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I've probably done about 20k on the rotors I bought the bike with. They still work fine, but are visibly worn and slightly grooved from me not replacing the pads soon enough a few times.

How do I know when it's time to get new rotors (apart from by finding out the hard way, of course)?

  • @Aaron, not a dup. This question involves the rotors which are fixed to the wheel, the pads are a separate piece that engages the rotors. – BPugh Oct 8 '13 at 14:20
  • @BPugh Sorry, I read the question too fast! You are correct. I removed the dup flag. – Aaron Oct 8 '13 at 14:38
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Normally the manufacturer of the brakes gives some minimum value for the rotor thickness. For higher prized brakes they often even provide some gauge that lets you easily check if the rotor is still thick enough.

Typically the minimum thickness might be somewhere below 2mm (I believe to remember that the absolute minimum for Magura discs should be 1.7 or 1.8 mm). But as said, this should be an information that should be in the manual fo your brakes.

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    never seen a gauge to measure rotor thickness on sale together with a rotor. And to measure 2mm or 1.7mm these things must be pretty accurate => expensive. – trailmax Oct 8 '13 at 20:38
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    @trailmax With my Maguras whipped a spacer to put into the caliper for bike transport when the wheels are removed. This spacer has a groove that tells your that your rotor is too thin if it fits into this groove. The trick is that you don't have to measure exactly, you just need some reference to "compare" (mechanically) with. The latter is much easier to achieve than manufacturing a tools that measures the exact thickness. – Benedikt Bauer Oct 9 '13 at 8:02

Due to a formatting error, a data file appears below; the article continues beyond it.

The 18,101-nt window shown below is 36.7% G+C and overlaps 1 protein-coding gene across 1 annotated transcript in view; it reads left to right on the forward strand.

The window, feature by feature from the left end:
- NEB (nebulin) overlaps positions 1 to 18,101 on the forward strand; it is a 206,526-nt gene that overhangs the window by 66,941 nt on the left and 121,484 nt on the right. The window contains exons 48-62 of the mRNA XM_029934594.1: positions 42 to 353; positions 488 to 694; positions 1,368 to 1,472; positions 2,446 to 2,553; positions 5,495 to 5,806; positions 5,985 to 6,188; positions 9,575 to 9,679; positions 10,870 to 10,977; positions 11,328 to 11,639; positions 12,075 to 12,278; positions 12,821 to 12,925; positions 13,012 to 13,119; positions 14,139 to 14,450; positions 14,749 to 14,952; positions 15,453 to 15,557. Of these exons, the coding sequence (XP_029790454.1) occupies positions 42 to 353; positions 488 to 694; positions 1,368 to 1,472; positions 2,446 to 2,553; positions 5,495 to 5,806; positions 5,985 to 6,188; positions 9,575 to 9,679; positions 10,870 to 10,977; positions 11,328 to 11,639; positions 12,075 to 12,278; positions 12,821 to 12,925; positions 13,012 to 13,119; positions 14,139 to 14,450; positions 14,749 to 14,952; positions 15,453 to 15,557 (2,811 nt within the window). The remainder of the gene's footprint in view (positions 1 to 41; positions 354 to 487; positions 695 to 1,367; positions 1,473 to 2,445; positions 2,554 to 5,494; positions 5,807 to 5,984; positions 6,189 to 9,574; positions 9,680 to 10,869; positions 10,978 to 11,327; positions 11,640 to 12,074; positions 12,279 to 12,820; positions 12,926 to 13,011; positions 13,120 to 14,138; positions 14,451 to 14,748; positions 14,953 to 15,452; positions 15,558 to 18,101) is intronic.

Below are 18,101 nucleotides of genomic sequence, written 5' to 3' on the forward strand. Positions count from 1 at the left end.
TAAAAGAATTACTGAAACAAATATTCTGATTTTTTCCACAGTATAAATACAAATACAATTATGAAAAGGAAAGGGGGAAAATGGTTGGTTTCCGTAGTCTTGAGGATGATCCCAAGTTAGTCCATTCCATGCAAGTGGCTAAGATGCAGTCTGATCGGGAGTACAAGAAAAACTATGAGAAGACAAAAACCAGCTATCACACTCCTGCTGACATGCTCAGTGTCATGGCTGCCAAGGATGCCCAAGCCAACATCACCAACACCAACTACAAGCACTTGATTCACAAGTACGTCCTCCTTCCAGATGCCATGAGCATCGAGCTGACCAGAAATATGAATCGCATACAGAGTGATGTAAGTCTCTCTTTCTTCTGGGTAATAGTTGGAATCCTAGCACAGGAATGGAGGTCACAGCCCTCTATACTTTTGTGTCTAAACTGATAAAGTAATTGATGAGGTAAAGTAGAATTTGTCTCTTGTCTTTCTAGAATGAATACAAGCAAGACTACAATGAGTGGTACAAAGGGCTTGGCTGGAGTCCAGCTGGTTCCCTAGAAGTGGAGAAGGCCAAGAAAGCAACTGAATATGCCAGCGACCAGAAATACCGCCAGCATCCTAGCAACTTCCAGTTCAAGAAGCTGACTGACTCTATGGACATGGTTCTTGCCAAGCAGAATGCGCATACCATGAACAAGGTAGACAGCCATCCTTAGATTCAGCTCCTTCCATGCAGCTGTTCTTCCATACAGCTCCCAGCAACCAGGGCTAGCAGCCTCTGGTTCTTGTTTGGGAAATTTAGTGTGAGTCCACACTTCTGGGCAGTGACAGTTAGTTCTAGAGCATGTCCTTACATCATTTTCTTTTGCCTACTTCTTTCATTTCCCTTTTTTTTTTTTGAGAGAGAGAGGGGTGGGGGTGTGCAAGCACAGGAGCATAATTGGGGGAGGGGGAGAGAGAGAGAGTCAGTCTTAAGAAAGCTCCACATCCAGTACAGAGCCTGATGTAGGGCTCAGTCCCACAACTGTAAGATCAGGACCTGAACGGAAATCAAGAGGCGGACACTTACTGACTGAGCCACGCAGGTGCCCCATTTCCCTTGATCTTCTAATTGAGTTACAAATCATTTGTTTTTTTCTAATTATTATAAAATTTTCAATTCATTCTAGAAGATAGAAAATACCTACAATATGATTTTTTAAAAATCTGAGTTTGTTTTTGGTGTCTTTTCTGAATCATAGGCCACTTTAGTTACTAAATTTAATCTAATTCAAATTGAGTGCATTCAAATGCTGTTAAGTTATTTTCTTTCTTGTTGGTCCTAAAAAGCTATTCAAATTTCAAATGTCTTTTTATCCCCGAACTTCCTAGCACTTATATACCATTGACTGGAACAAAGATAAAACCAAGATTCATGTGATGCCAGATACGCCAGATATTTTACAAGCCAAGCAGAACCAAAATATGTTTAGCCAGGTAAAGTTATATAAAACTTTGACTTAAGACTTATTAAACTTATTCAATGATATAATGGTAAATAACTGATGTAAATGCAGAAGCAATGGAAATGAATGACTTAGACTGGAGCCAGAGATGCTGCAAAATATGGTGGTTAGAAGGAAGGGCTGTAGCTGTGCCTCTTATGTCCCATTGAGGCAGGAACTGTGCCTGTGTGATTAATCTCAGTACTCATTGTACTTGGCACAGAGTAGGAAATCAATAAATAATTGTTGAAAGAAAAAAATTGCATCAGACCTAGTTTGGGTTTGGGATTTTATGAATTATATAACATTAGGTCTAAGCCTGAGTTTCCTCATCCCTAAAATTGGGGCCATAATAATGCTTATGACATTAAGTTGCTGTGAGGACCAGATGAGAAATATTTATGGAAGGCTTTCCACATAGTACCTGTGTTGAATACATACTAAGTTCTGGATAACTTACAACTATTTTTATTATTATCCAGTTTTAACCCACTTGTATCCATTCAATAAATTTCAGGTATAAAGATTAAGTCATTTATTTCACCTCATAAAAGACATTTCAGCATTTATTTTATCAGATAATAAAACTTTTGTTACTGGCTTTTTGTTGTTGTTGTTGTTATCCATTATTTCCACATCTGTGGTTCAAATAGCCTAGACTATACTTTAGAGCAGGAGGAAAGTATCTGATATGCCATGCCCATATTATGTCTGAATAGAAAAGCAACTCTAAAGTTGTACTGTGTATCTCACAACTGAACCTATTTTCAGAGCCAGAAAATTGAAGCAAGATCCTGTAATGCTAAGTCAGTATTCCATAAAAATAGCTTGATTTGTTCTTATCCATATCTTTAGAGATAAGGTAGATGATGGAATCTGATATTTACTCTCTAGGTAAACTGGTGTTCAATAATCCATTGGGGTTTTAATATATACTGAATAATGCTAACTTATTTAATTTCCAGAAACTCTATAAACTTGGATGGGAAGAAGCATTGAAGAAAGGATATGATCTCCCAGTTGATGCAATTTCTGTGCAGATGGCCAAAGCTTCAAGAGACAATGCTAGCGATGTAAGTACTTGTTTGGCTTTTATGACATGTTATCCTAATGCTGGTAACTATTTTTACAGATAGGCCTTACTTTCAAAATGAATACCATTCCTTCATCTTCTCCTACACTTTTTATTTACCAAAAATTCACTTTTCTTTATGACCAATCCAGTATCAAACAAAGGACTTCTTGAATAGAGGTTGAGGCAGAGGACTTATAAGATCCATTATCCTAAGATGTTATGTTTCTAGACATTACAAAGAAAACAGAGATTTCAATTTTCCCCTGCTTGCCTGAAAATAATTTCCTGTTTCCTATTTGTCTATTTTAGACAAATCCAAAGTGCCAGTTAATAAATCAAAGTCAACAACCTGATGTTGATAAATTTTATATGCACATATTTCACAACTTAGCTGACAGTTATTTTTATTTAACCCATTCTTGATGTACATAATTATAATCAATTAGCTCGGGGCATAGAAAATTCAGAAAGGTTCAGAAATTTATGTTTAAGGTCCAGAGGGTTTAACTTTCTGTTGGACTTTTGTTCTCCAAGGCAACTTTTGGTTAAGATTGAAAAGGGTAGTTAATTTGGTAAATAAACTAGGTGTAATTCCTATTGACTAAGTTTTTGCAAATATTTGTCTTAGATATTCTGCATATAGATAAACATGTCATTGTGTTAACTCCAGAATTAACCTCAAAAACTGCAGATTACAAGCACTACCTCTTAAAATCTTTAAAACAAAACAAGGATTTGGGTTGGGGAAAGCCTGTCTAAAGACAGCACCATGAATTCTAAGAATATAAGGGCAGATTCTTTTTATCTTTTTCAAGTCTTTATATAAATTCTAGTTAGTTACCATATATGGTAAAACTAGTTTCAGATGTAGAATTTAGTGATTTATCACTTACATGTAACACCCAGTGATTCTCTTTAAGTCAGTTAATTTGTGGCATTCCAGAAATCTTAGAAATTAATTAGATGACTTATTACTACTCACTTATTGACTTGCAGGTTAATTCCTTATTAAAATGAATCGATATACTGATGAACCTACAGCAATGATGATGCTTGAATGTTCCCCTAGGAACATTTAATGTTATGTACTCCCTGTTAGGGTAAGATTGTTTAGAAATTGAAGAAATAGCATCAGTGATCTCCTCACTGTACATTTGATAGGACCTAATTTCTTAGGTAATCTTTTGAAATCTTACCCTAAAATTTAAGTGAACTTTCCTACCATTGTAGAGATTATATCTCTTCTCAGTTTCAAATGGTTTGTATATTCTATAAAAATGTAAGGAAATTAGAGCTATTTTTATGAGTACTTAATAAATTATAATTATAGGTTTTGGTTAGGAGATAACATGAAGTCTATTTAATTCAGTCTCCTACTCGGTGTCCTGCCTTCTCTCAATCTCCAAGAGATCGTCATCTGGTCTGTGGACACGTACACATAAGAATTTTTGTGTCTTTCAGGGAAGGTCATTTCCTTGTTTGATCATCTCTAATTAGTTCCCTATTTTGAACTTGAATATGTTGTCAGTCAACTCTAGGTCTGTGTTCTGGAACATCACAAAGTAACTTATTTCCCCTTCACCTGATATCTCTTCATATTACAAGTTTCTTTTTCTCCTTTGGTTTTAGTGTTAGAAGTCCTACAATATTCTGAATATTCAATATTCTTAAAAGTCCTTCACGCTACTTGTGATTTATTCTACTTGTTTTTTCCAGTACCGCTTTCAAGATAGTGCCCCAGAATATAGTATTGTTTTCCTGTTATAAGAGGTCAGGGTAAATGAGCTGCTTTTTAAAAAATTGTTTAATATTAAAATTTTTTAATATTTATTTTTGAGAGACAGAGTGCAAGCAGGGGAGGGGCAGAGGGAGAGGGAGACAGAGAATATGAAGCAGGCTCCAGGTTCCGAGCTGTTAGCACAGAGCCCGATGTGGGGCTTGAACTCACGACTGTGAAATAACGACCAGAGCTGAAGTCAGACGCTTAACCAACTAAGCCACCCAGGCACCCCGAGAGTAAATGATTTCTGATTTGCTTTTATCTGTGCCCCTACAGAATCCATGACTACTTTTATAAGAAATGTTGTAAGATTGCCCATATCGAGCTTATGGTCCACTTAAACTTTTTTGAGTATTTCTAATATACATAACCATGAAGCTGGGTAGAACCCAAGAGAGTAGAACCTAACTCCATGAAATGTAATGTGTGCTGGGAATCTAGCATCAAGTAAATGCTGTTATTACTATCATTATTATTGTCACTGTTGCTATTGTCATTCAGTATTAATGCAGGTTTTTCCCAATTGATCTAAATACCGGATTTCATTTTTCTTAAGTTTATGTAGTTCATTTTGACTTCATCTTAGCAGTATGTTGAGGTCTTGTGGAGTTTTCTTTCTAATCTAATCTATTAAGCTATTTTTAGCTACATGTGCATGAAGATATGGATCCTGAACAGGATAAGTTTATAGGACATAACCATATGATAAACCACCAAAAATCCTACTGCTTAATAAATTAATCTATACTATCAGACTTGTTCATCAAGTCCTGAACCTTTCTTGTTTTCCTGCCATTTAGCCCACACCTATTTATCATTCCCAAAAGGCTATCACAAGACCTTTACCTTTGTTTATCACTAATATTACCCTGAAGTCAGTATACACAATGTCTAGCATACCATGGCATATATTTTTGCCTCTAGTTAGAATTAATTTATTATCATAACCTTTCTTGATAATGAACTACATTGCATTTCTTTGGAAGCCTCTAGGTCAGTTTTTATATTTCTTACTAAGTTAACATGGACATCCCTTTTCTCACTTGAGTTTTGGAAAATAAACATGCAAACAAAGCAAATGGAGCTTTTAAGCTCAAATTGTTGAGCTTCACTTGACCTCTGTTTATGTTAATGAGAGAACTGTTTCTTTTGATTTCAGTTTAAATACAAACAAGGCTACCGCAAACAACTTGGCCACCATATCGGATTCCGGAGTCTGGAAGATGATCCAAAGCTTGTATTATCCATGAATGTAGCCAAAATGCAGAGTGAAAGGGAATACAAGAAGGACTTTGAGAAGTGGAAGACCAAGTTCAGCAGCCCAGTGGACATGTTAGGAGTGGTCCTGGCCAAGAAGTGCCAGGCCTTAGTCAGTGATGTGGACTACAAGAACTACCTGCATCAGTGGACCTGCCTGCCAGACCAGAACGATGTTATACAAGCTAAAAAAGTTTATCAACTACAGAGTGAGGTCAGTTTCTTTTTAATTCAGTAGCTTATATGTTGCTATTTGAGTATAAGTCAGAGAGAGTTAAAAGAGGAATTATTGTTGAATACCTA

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    @trailmax, a reasonably priced caliper (as in a vernier caliper or dial version, not a brake caliper) can reliably measure 0.05mm – stib Oct 9 '13 at 11:17
  • @stib yes, I know about calipers. I bought mine for 20 pounds and a rotor usually comparable in price. – trailmax Oct 9 '13 at 11:18
  • @BenediktBauer Good to know, never seen things like this given with rotors – trailmax Oct 9 '13 at 11:19
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In my 14 years cycling career only once I had to replace rotor due to wear. And that rotor was 6 years old and used for heavy downhill riding in all conditions. I've gone through a lot of pads on that rotor (like 20-30 pairs). And only when I could actually feel with my fingers the groove on the surface, I replaced it. Also it started eating pads like mad - uneven breaking surface wore pads much quicker.

I'd say rotors is something you would not replace quite often. And rotors would not fail on you like a worn-out rims - rotors won't split easily. So for a sake of measurements, 30% thickness reduction would be a good indication to replace the poor thing.

  • Since I can feel grooves on these, and as they're eating pads maybe I should start thinking about new ones (I'll take better care of the next ones). Good to know they're not going to collapse on me though. – stib Oct 9 '13 at 11:13
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Shimano recommends that its rotors, which start out 1.8mm thick, should be replaced when the braking surface has been reduced to 1.5mm. Credit https://road.cc/content/feature/when-should-you-get-new-disc-brake-rotors-257623

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